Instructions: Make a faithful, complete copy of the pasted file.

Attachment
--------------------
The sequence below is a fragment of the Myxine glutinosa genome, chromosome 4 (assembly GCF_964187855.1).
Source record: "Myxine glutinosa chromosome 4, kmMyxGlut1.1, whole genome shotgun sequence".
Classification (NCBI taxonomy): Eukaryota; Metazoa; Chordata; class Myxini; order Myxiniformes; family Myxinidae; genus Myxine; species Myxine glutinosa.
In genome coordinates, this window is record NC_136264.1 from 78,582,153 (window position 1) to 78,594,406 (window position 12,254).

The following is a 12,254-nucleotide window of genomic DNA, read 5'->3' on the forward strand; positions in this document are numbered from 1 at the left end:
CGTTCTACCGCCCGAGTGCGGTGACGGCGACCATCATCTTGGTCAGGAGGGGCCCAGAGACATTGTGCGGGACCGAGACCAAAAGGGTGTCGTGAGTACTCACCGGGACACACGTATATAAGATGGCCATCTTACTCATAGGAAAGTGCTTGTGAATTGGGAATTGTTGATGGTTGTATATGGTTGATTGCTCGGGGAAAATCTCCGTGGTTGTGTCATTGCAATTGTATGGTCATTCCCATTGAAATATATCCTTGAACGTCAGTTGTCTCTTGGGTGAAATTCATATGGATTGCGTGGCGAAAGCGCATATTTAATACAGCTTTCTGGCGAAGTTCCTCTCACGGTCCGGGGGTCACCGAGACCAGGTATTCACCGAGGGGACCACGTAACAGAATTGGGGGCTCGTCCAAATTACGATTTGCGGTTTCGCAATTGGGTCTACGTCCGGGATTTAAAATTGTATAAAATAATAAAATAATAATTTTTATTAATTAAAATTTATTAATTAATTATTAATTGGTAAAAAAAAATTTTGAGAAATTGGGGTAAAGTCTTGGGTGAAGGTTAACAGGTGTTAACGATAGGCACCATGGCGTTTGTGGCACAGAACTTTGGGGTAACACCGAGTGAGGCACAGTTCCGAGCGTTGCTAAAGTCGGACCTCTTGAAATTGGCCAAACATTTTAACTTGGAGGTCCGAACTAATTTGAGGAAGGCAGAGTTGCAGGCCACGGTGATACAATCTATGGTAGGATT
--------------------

The sequence below is a fragment of the Myxine glutinosa genome, chromosome 4 (assembly GCF_964187855.1).
Source record: "Myxine glutinosa chromosome 4, kmMyxGlut1.1, whole genome shotgun sequence".
Classification (NCBI taxonomy): Eukaryota; Metazoa; Chordata; class Myxini; order Myxiniformes; family Myxinidae; genus Myxine; species Myxine glutinosa.
In genome coordinates, this window is record NC_136264.1 from 78,582,153 (window position 1) to 78,594,406 (window position 12,254).

The following is a 12,254-nucleotide window of genomic DNA, read 5'->3' on the forward strand; positions in this document are numbered from 1 at the left end:
CGTTCTACCGCCCGAGTGCGGTGACGGCGACCATCATCTTGGTCAGGAGGGGCCCAGAGACATTGTGCGGGACCGAGACCAAAAGGGTGTCGTGAGTACTCACCGGGACACACGTATATAAGATGGCCATCTTACTCATAGGAAAGTGCTTGTGAATTGGGAATTGTTGATGGTTGTATATGGTTGATTGCTCGGGGAAAATCTCCGTGGTTGTGTCATTGCAATTGTATGGTCATTCCCATTGAAATATATCCTTGAACGTCAGTTGTCTCTTGGGTGAAATTCATATGGATTGCGTGGCGAAAGCGCATATTTAATACAGCTTTCTGGCGAAGTTCCTCTCACGGTCCGGGGGTCACCGAGACCAGGTATTCACCGAGGGGACCACGTAACAGAATTGGGGGCTCGTCCAAATTACGATTTGCGGTTTCGCAATTGGGTCTACGTCCGGGATTTAAAATTGTATAAAATAATAAAATAATAATTTTTATTAATTAAAATTTATTAATTAATTATTAATTGGTAAAAAAAAATTTTGAGAAATTGGGGTAAAGTCTTGGGTGAAGGTTAACAGGTGTTAACGATAGGCACCATGGCGTTTGTGGCACAGAACTTTGGGGTAACACCGAGTGAGGCACAGTTCCGAGCGTTGCTAAAGTCGGACCTCTTGAAATTGGCCAAACATTTTAACTTGGAGGTCCGAACTAATTTGAGGAAGGCAGAGTTGCAGGCCACGGTGATACAATCTATGGTAGGATT